And Lai continues to plant these themes and happenings in a simple, subtle frame, mostly devoid of arthouse sensibilities although they're largely overindulgent when they do hit. Characters are developed enough to get us going and built throughout to make us move forward, and Lai's basic direction is some of the most rewarding in movies when done right. Yet, it's not perfect as the the latter reel demonstrates.

I don't blame Lai for wanting to spend time herself and wanting us to spend time with P and Wu but she sacrifices good pacing when doing that. It basically feels like 2 or 3 scenes too many with them and there are already established developments so those scenes are only screen-time filler. Also, Tsui Tin-Yau's character seems to have no place in this narrative, other than to be a male youth sidekick. I can see Lai later establishing through him that these youths are not only aimless, disillusioned but rather stupid but I didn't need an additional character to tell me that. The surrounding ones communicated that well enough already. Carol Lai learnt not to indulge as much for her sophomore effort The Floating Landscape but instead that came with flaws that made the movie less real than I wanted. But hey, with this much talent, and not in any way in sporadic bursts, already brewing, Carol has a bright future, at least critically.

Talking acting, newcomer Zeny Kwok is one of those rough talents that fits in with the streets her character is inhabiting, having adopted a street-smart sensibility but still being a dependent little girl. She shares an easy going chemistry with Shaw Brother's veteran, the late Lo Lieh that again makes Glass Tears for the majority of the proceedings, a really spellbinding, simple experience. One that Lo Lieh should be largely credited for as he brings both coolness, warmth, anger and heart, giving us a spot on last performance. There's no doubt that he dominates every frame he's in but thankfully not overpowering his fellow young actors. It can be said in several paragraphs but I'll leave it at this:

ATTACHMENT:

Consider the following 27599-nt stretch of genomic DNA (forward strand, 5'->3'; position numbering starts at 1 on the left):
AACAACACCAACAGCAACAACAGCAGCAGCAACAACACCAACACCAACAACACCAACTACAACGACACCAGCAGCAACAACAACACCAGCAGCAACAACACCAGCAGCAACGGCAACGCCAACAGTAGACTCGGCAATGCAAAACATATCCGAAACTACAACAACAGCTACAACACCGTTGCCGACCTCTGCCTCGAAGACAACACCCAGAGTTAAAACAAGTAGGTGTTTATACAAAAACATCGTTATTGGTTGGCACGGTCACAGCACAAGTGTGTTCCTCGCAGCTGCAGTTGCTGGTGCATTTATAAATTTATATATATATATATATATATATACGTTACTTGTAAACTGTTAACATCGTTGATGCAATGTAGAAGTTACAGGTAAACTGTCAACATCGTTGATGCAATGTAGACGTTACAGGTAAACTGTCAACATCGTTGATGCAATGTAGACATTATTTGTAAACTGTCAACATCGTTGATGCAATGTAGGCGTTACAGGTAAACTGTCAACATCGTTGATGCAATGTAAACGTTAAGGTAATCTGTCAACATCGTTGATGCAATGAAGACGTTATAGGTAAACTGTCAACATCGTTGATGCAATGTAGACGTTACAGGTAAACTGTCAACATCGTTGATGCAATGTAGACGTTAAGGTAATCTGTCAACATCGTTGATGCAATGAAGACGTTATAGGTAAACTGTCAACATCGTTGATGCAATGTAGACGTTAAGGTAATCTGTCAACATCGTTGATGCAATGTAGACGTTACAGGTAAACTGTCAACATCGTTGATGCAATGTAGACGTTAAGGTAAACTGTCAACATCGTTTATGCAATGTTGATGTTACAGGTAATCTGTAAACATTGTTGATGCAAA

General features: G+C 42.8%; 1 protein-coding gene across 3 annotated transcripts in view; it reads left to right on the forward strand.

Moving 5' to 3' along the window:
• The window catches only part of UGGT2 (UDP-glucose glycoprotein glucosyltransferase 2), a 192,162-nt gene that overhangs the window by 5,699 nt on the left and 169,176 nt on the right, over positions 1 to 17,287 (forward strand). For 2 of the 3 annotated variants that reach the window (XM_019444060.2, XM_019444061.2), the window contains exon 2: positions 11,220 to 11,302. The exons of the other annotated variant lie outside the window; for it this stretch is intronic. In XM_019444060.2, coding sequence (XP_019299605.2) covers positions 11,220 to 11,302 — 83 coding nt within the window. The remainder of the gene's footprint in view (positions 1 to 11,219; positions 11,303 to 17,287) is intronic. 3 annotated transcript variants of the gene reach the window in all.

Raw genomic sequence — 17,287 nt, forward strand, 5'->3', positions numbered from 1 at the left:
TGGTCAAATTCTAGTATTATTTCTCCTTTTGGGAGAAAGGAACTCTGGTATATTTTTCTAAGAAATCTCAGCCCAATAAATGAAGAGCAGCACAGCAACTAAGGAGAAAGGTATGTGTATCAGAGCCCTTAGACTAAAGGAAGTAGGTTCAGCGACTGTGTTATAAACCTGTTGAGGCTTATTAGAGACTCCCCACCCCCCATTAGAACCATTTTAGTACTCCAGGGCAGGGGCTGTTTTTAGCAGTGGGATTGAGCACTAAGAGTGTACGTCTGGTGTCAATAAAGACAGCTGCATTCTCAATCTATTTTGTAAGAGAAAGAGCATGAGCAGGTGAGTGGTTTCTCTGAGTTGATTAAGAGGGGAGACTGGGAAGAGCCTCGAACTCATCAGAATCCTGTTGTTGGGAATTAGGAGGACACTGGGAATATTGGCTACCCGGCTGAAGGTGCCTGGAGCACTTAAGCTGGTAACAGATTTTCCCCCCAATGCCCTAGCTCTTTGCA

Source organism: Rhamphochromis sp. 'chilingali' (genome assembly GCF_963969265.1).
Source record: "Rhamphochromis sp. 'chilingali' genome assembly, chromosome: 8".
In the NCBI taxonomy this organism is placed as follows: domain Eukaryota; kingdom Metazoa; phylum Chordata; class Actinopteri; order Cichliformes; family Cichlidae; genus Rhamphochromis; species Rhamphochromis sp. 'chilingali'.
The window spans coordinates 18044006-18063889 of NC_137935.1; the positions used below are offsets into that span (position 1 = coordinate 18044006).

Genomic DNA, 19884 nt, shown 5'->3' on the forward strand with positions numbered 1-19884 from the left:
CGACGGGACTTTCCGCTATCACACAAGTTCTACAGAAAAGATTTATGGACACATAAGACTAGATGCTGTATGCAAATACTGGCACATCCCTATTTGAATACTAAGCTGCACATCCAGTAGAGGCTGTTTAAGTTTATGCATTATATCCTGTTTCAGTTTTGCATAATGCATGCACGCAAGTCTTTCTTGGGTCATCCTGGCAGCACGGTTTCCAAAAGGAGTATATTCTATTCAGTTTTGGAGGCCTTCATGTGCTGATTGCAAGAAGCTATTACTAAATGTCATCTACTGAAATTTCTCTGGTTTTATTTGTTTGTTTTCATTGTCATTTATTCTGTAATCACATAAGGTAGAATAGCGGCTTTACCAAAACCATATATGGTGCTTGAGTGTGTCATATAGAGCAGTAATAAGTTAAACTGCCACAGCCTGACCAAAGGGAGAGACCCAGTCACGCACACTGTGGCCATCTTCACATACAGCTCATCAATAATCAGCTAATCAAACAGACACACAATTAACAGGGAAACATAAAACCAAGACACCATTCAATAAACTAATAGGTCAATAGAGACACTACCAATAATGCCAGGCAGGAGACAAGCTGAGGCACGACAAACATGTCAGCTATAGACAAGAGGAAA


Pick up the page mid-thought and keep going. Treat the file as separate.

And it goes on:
We miss you Lo Lieh.

Carol Lai's Glass Tears certainly remains a very solid debut work with touches of great character drama that remains suitably simply executed. While not perfect all throughout, there's much to be swept away by in the story about old and young not so much colliding but reaching a common, and unexpected understanding about themselves. Both uplifting and tragic, on screen and behind it, Glass Tears is a splendid finale for one of the greatest, Lo Lieh and a quality start for what perhaps will be one of the great ones as well, Carol Lai.

The DVD:

Mei Ah presents the film framed at 1.78.1 approximately. The conscious muted colours are fairly well presented although contrast seems boosted too much. Print is very clean and sharpness fair.

The Cantonese 2.0 Dolby Digital track presents clear dialogue and fine front channel separation for music. The track is actually a mixture of Cantonese, Mandarin and Mandarin accented Cantonese, as far as I could hear. A Mandarin 2.0 dub is also included.

The English subtitles feature no apparent grammar or spelling errors. Traditional and simplified Chinese subtitles are also included.

Aside from the usual crappy Mei Ah Databank (can't be said enough times), giving us plot synopsis and cast & crew listing, there's also actual extras in section called Footage, all with permanent Chinese subtitles only though.

First up are interviews with director/co-writer Carol Lai (6 minutes, 21 seconds) and actress Zeny Kwok (2 minutes, 8 seconds) followed by the making of (2 minutes, 49 seconds). The latter can be enjoyed sans English translation but is really just a few minutes worth of vaguely interesting behind the scenes footage. In Cannes 2001 (5 minutes) shows the events surrounding Glass Tears participation at the Cannes Film Festival. We get glimpses of the press junkets for the cast & crew and the premiere.

reviewed by Kenneth Brorsson